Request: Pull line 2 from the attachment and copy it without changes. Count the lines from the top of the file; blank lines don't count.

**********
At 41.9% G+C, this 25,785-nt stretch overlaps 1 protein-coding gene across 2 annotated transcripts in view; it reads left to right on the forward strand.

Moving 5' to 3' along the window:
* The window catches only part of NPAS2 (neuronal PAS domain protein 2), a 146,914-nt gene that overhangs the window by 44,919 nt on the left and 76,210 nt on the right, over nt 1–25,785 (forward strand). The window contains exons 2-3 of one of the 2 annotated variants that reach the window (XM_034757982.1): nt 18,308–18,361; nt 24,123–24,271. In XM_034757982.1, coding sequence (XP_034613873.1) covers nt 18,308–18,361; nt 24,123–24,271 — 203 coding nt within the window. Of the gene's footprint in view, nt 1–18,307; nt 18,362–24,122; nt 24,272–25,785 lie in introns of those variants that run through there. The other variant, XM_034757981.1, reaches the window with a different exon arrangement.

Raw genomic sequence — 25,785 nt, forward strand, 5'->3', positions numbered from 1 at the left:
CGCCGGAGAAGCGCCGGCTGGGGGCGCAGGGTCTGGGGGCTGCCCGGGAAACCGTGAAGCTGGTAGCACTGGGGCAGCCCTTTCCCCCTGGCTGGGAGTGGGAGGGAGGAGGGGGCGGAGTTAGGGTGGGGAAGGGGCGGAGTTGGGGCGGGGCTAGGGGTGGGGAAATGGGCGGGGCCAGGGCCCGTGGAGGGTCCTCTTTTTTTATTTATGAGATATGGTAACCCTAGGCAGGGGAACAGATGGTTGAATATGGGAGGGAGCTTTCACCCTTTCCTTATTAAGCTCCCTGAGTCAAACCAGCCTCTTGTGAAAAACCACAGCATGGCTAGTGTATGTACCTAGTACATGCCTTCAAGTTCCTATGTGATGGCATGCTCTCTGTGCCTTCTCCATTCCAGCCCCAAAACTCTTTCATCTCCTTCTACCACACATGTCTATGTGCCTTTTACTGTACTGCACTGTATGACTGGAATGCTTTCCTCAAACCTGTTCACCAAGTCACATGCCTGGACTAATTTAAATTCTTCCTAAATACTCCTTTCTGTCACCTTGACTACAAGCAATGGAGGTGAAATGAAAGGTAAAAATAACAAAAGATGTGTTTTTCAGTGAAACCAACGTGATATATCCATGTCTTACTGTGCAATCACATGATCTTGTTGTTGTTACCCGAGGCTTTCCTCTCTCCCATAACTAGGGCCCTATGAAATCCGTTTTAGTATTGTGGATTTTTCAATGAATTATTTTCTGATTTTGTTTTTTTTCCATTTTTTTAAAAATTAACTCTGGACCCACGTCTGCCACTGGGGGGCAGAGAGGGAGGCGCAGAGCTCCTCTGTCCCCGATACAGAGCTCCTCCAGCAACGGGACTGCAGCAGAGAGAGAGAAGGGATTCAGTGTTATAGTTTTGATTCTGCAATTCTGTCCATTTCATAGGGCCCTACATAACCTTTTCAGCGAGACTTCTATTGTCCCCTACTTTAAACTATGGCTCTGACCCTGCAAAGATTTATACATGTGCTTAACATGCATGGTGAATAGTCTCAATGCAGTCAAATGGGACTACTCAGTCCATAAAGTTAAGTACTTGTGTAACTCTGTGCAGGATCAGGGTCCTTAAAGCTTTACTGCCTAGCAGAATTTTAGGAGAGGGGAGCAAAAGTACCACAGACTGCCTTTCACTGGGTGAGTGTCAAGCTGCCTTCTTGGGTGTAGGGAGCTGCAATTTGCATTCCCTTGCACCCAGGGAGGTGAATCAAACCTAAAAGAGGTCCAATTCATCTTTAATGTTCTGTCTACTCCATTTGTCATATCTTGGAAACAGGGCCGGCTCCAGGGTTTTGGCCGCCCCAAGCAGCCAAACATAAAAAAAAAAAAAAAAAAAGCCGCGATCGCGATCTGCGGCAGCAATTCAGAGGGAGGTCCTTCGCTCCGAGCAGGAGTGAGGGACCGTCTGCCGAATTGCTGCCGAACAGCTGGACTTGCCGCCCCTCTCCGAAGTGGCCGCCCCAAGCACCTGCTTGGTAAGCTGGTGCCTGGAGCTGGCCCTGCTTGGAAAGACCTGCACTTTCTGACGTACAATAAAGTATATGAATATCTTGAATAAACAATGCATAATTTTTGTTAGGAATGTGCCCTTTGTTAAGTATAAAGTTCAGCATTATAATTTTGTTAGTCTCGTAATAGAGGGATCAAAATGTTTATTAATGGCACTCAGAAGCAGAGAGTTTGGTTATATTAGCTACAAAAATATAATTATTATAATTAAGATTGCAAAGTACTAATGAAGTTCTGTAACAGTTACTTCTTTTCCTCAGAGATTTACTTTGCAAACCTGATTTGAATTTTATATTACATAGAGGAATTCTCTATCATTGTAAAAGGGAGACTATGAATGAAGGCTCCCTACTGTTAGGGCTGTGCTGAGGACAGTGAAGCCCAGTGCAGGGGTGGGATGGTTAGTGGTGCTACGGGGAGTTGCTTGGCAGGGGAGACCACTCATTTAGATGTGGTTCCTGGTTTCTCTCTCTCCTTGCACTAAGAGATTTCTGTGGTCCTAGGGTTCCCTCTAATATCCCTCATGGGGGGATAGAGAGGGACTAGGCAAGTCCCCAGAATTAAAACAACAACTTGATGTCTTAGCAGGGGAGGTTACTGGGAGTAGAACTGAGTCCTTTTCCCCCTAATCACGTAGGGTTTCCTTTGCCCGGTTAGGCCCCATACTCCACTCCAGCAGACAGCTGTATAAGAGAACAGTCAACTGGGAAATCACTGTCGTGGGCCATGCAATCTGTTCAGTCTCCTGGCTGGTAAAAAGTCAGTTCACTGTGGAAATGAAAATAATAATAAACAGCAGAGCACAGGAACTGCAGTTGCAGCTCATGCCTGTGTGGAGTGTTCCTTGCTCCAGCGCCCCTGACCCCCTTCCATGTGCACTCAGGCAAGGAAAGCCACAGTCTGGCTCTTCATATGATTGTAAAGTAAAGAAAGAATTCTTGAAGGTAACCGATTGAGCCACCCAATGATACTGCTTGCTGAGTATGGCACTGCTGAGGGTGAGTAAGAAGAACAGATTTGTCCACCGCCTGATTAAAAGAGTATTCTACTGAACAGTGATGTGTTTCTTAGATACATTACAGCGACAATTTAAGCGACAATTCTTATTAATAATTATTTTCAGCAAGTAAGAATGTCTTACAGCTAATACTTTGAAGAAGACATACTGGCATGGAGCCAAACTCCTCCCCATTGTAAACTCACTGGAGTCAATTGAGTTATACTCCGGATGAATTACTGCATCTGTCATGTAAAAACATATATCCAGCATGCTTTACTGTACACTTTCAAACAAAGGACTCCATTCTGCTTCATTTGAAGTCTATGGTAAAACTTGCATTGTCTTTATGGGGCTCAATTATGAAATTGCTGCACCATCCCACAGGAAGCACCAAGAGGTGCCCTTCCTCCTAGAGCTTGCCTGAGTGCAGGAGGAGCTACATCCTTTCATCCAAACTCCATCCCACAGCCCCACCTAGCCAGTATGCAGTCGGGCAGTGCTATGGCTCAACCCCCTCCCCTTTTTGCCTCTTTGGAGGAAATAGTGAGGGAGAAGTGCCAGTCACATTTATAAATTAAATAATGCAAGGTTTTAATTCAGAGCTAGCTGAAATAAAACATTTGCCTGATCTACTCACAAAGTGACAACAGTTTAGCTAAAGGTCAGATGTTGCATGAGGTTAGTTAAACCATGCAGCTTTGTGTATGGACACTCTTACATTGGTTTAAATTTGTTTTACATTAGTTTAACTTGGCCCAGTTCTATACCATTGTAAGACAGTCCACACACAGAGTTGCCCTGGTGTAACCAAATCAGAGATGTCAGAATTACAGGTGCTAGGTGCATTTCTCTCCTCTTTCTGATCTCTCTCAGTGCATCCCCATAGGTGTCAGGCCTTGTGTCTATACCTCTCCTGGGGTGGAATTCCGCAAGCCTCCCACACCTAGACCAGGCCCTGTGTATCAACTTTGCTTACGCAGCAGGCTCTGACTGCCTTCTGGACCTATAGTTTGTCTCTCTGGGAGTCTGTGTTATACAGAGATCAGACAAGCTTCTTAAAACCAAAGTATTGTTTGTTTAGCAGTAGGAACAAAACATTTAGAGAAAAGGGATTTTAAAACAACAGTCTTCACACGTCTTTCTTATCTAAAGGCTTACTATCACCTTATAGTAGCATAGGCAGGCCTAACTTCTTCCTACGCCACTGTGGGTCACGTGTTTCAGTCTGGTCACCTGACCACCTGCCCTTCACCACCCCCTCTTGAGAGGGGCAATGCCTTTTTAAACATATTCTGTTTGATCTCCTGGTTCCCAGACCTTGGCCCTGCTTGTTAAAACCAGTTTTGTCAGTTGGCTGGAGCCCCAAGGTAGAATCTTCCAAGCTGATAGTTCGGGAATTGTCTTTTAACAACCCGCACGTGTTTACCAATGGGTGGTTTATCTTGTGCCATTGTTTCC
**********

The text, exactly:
Moving 5' to 3' along the window: